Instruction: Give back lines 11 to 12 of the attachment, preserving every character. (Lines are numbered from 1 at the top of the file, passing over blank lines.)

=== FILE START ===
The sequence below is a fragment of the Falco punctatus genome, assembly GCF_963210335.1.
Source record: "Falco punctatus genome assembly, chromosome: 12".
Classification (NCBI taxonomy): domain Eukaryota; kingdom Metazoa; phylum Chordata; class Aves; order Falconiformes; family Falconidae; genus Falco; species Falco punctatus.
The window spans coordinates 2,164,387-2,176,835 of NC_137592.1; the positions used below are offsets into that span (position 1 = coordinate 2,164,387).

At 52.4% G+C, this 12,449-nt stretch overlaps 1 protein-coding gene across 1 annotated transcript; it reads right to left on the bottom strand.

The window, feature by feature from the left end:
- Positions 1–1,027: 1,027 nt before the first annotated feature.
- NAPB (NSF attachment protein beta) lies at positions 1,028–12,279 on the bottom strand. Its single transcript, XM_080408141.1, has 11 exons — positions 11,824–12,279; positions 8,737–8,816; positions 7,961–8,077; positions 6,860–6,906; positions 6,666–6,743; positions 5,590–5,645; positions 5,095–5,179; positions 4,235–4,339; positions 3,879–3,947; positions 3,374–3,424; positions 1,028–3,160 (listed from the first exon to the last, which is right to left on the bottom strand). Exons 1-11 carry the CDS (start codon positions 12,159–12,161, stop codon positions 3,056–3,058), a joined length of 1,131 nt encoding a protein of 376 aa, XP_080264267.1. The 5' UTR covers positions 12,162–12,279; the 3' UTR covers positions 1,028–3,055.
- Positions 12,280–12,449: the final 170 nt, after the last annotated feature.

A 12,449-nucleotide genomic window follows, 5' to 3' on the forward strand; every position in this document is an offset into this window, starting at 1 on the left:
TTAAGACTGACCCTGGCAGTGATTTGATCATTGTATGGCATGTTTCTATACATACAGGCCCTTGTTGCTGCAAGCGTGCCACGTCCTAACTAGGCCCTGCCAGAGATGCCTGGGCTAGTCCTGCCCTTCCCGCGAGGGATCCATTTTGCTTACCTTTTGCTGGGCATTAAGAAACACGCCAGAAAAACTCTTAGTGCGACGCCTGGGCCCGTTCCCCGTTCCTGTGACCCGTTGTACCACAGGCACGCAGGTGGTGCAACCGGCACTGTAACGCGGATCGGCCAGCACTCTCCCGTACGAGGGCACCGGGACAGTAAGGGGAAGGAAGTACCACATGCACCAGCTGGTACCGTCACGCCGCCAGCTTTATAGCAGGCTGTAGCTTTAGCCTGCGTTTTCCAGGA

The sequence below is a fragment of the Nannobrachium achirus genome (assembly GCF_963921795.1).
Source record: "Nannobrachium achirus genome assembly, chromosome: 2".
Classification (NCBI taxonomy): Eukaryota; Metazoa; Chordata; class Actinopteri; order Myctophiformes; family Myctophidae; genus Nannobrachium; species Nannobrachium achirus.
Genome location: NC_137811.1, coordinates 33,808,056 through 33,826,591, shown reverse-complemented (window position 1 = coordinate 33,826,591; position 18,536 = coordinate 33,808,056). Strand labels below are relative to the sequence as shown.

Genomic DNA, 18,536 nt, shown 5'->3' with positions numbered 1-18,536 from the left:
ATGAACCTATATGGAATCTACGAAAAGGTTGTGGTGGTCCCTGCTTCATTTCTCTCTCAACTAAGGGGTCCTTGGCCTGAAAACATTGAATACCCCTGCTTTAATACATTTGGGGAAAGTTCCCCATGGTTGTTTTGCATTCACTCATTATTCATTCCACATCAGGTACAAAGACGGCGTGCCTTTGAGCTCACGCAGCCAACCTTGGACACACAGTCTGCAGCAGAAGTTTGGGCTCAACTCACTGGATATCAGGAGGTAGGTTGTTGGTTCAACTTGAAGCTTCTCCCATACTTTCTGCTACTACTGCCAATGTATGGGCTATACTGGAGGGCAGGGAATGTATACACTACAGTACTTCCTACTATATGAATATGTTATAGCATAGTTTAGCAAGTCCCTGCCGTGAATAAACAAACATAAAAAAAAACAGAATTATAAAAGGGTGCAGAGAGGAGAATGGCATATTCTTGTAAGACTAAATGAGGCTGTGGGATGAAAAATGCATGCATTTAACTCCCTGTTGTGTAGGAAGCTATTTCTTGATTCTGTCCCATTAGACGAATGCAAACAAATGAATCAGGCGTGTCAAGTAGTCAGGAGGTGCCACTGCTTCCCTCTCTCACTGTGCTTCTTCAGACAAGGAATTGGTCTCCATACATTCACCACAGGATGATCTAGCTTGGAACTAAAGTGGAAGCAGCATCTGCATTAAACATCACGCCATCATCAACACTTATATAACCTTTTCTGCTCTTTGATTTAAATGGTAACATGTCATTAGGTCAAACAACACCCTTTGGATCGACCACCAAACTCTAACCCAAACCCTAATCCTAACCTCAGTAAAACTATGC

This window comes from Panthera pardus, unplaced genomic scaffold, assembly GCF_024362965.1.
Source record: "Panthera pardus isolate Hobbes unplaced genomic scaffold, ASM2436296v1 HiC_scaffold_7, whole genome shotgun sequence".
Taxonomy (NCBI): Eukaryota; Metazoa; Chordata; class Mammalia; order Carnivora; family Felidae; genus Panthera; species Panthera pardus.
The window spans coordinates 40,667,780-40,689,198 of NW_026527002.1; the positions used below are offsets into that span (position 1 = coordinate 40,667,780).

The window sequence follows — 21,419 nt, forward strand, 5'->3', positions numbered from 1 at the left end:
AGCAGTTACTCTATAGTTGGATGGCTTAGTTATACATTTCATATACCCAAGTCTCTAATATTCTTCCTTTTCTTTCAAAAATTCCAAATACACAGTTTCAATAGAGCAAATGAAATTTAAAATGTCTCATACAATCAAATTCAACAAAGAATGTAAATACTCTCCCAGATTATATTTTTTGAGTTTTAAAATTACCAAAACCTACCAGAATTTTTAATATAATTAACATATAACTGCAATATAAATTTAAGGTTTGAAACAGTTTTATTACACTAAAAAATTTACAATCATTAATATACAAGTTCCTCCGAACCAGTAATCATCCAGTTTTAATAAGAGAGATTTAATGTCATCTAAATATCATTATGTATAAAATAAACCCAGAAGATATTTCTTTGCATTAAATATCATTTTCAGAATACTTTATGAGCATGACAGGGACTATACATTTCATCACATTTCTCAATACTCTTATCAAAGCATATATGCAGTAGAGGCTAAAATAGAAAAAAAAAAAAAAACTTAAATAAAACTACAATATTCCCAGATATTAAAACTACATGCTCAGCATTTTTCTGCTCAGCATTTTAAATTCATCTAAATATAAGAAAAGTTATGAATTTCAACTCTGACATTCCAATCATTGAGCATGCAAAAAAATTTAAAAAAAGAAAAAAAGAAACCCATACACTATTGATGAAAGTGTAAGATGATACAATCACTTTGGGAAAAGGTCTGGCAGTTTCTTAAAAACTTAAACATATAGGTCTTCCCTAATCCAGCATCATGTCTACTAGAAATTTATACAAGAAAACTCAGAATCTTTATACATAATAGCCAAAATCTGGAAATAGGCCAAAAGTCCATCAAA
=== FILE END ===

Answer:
TTAAGACTGACCCTGGCAGTGATTTGATCATTGTATGGCATGTTTCTATACATACAGGCCCTTGTTGCTGCAAGCGTGCCACGTCCTAACTAGGCCCTGCCAGAGATGCCTGGGCTAGTCCTGCCCTTCCCGCGAGGGATCCATTTTGCTTACCTTTTGCTGGGCATTAAGAAACACGCCAGAAAAACTCTTAGTGCGACGCCTGGGCCCGTTCCCCGTTCCTGTGACCCGTTGTACCACAGGCACGCAGGTGGTGCAACCGGCACTGTAACGCGGATCGGCCAGCACTCTCCCGTACGAGGGCACCGGGACAGTAAGGGGAAGGAAGTACCACATGCACCAGCTGGTACCGTCACGCCGCCAGCTTTATAGCAGGCTGTAGCTTTAGCCTGCGTTTTCCAGGA

The sequence below is a fragment of the Nannobrachium achirus genome (assembly GCF_963921795.1).